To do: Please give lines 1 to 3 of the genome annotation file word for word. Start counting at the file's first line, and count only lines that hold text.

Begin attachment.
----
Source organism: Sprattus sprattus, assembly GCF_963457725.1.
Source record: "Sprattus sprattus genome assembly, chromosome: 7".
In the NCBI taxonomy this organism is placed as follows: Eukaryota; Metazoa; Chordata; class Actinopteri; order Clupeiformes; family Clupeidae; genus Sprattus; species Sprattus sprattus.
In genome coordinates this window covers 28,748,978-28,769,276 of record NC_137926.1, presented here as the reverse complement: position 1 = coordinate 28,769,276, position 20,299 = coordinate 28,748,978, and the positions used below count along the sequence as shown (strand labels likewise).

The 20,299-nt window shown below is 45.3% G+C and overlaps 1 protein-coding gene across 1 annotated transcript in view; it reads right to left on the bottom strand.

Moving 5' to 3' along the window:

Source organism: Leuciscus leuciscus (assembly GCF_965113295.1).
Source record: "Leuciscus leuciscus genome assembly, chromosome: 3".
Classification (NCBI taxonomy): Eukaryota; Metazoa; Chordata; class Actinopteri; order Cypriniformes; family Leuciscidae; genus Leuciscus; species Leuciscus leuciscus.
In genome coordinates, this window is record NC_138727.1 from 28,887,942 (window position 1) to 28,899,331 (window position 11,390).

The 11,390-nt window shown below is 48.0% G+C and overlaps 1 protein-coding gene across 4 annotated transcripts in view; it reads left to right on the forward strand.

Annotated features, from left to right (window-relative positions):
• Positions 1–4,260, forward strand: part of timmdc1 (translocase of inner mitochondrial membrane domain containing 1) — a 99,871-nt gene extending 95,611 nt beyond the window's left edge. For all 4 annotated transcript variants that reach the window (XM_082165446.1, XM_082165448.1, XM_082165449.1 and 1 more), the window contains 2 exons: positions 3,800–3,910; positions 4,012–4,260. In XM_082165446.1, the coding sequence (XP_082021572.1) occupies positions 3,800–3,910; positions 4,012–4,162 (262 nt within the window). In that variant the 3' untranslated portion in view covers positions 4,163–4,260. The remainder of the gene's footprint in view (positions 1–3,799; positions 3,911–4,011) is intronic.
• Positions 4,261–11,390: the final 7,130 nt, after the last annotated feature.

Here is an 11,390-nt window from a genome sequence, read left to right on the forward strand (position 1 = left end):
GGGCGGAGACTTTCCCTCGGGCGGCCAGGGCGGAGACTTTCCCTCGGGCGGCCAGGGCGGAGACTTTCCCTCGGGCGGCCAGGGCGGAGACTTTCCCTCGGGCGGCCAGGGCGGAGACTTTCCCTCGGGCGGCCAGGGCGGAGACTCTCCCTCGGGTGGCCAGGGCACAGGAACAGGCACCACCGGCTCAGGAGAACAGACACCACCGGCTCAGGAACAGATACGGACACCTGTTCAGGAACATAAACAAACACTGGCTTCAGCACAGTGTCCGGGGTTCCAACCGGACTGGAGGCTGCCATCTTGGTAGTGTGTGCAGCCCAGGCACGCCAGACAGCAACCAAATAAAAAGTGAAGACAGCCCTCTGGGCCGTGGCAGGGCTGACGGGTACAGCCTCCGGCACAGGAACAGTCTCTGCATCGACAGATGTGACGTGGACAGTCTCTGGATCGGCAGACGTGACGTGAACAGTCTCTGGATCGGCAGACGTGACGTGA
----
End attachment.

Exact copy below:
Source organism: Sprattus sprattus, assembly GCF_963457725.1.
Source record: "Sprattus sprattus genome assembly, chromosome: 7".
In the NCBI taxonomy this organism is placed as follows: Eukaryota; Metazoa; Chordata; class Actinopteri; order Clupeiformes; family Clupeidae; genus Sprattus; species Sprattus sprattus.